AT&T’s upskilling initiative
As organizations transform to a hybrid, man-machine environment, reskilling the existing workforce is critical to ensuring they have enough of the right talent in the organization. AT&T initiated a massive reskilling effort after determining that nearly half of its 250,000 employees lacked the necessary science, engineering, technology and math skills needed to keep the company competitive. The initiative is a $1 billion web-based, multi-year effort that includes online courses; collaborations with Coursera, Udacity and leading universities; and a career center that allows employees to identify and train for the kinds of jobs the company needs today and in the future.
Training is as important for leaders as it is the overall workforce. Nearly three-quarters of businesses surveyed say they are concerned their leaders lack the skills needed to work with digital technologies. If leaders are not equipped to understand and train people on the necessary skills, they can hardly expect more from their workforce. Leaders need to reinvent themselves first and create a culture of learning that will attract and retain top talent. HR can play a significant role in defining new leadership training programs and identifying the skills leaders need for the new machine age.
Aviva asked its workers
Driving the kind of change needed for organizations to successfully adapt demands that learning and development be a boardroom priority. The stakes are high — and HR should have a seat at the table. Insurer Aviva employed a unique strategy. The company released a note to its 16,000 workers in the UK saying, “If you think your job could be automated, we want to know. If we agree, we’ll retrain you for another role at the firm.” The strategy gained employees’ trust and provided a competitive advantage over businesses that try to find scarce talent externally.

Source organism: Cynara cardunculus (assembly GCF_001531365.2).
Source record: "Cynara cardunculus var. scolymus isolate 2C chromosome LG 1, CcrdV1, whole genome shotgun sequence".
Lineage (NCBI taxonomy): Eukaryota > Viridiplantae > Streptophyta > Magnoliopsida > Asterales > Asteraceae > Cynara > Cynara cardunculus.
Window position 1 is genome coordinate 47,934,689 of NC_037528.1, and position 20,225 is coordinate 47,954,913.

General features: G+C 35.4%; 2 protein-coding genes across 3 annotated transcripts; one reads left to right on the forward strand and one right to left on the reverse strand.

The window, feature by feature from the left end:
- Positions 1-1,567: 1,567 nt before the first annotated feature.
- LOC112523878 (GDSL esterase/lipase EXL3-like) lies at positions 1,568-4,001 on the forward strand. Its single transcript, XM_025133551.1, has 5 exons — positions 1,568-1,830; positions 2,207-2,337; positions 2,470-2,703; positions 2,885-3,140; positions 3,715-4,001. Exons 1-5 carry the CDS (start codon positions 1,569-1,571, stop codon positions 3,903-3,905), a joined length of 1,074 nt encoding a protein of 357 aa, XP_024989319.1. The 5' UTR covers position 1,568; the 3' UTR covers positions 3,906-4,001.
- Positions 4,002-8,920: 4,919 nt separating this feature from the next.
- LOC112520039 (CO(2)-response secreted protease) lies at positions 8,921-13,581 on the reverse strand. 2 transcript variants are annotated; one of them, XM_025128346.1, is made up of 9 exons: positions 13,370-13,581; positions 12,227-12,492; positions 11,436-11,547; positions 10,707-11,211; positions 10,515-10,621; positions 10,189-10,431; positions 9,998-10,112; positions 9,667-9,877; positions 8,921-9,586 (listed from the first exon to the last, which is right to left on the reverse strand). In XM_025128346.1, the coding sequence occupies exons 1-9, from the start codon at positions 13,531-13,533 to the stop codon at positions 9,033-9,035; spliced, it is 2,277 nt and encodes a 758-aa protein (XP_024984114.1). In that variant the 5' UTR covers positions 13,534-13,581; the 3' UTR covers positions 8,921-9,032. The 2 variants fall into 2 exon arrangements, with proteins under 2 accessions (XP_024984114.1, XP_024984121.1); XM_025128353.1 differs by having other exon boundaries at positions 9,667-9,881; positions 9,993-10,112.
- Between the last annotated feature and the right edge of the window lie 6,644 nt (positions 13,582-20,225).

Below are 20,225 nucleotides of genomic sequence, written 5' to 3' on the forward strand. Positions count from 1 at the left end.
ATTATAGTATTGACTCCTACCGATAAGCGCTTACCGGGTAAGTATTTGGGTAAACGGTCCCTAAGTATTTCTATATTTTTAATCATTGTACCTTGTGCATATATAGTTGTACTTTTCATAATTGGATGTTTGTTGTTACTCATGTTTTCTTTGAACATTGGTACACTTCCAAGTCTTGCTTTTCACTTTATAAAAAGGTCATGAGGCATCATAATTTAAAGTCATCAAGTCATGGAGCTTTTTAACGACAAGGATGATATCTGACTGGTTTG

The future of HR jobs is in enhancement. At the heart of enhancement is the simple idea that nearly every person and job can and must be improved through technology. HR leaders must take advantage of AI tools and technologies to enhance their teams as well as their own role.
AI helps Unilever recruit
Consumer goods giant, Unilever, is enhancing the recruiter’s role and it’s been a huge success. Instead of sending representatives to elite universities, collecting resumes, and arranging follow-up phone interviews for the students that stuck out, Unilever is leveraging AI to completely digitize the first steps of the process. Candidates spend some 20 minutes playing neuroscience-based games online to measure inherent traits and have recorded interviews analyzed by AI. If candidates pass the AI screening, they then go through an in-person screening that determines if they get the job. As a result of this initiative, a recruiter’s time spent on applications was decreased by 75% and the average hiring time went from four months to four weeks.
Who is to do the teaching?
Still, a disconnect remains between businesses and educators as to who is ultimately responsible for the future of learning. Most businesses report that the graduates they hire lack the required technical and soft skills needed to succeed. HR needs to play a critical and proactive role by collaborating more effectively with higher education institutions to ensure students are prepared to enter the workforce. In addition, businesses will bear more of the burden of learning.
While 43% of business surveyed update their learning content every year or two, higher education institutions only update every two to six years. Preparing the workforce for the future of work is a matter of survival, and it will take businesses and educators working together to manage the disruptive transformative of the future of work.
Image by Gerd Altmann from Pixabay